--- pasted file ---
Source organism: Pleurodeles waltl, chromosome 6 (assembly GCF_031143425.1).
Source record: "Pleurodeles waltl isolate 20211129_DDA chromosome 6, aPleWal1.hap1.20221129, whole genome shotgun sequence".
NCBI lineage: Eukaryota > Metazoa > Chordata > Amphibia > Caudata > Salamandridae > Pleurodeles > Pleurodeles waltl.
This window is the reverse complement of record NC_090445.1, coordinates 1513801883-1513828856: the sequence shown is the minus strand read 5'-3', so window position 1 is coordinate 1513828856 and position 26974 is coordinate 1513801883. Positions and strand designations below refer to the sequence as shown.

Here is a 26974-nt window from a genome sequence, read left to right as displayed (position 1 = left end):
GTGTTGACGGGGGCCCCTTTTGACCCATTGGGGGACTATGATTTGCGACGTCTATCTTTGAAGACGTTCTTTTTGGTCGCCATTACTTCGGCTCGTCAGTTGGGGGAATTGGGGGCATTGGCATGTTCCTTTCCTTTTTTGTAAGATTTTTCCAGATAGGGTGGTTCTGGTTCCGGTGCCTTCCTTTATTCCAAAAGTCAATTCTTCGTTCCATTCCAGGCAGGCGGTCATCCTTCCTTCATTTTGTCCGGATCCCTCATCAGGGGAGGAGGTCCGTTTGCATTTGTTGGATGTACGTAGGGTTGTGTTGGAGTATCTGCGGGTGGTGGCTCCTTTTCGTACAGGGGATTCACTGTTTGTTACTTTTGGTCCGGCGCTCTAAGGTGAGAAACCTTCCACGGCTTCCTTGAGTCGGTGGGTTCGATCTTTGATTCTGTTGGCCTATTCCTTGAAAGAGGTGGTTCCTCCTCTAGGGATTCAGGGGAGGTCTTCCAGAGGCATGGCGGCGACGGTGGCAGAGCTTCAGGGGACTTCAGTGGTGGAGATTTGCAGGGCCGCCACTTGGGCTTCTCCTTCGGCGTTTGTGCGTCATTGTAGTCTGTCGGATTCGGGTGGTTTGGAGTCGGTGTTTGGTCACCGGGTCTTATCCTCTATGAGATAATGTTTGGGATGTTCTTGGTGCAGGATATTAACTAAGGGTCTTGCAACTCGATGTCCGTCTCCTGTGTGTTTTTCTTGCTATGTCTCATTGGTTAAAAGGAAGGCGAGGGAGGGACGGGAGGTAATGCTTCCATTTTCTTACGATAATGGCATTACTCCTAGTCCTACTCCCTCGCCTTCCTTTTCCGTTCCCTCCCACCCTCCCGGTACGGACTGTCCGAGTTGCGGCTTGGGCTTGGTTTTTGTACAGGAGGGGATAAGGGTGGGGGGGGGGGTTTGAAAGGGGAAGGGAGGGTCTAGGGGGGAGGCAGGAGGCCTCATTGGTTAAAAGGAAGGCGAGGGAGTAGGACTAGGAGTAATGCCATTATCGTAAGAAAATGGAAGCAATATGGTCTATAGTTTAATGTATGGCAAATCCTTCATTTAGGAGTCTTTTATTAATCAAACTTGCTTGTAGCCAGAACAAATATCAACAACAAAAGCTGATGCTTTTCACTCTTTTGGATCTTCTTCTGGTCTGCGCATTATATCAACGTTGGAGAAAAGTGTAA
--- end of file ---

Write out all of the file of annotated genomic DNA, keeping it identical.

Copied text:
Source organism: Pleurodeles waltl, chromosome 6 (assembly GCF_031143425.1).
Source record: "Pleurodeles waltl isolate 20211129_DDA chromosome 6, aPleWal1.hap1.20221129, whole genome shotgun sequence".
NCBI lineage: Eukaryota > Metazoa > Chordata > Amphibia > Caudata > Salamandridae > Pleurodeles > Pleurodeles waltl.
This window is the reverse complement of record NC_090445.1, coordinates 1513801883-1513828856: the sequence shown is the minus strand read 5'-3', so window position 1 is coordinate 1513828856 and position 26974 is coordinate 1513801883. Positions and strand designations below refer to the sequence as shown.

Here is a 26974-nt window from a genome sequence, read left to right as displayed (position 1 = left end):
GTGTTGACGGGGGCCCCTTTTGACCCATTGGGGGACTATGATTTGCGACGTCTATCTTTGAAGACGTTCTTTTTGGTCGCCATTACTTCGGCTCGTCAGTTGGGGGAATTGGGGGCATTGGCATGTTCCTTTCCTTTTTTGTAAGATTTTTCCAGATAGGGTGGTTCTGGTTCCGGTGCCTTCCTTTATTCCAAAAGTCAATTCTTCGTTCCATTCCAGGCAGGCGGTCATCCTTCCTTCATTTTGTCCGGATCCCTCATCAGGGGAGGAGGTCCGTTTGCATTTGTTGGATGTACGTAGGGTTGTGTTGGAGTATCTGCGGGTGGTGGCTCCTTTTCGTACAGGGGATTCACTGTTTGTTACTTTTGGTCCGGCGCTCTAAGGTGAGAAACCTTCCACGGCTTCCTTGAGTCGGTGGGTTCGATCTTTGATTCTGTTGGCCTATTCCTTGAAAGAGGTGGTTCCTCCTCTAGGGATTCAGGGGAGGTCTTCCAGAGGCATGGCGGCGACGGTGGCAGAGCTTCAGGGGACTTCAGTGGTGGAGATTTGCAGGGCCGCCACTTGGGCTTCTCCTTCGGCGTTTGTGCGTCATTGTAGTCTGTCGGATTCGGGTGGTTTGGAGTCGGTGTTTGGTCACCGGGTCTTATCCTCTATGAGATAATGTTTGGGATGTTCTTGGTGCAGGATATTAACTAAGGGTCTTGCAACTCGATGTCCGTCTCCTGTGTGTTTTTCTTGCTATGTCTCATTGGTTAAAAGGAAGGCGAGGGAGGGACGGGAGGTAATGCTTCCATTTTCTTACGATAATGGCATTACTCCTAGTCCTACTCCCTCGCCTTCCTTTTCCGTTCCCTCCCACCCTCCCGGTACGGACTGTCCGAGTTGCGGCTTGGGCTTGGTTTTTGTACAGGAGGGGATAAGGGTGGGGGGGGGGGTTTGAAAGGGGAAGGGAGGGTCTAGGGGGGAGGCAGGAGGCCTCATTGGTTAAAAGGAAGGCGAGGGAGTAGGACTAGGAGTAATGCCATTATCGTAAGAAAATGGAAGCAATATGGTCTATAGTTTAATGTATGGCAAATCCTTCATTTAGGAGTCTTTTATTAATCAAACTTGCTTGTAGCCAGAACAAATATCAACAACAAAAGCTGATGCTTTTCACTCTTTTGGATCTTCTTCTGGTCTGCGCATTATATCAACGTTGGAGAAAAGTGTAA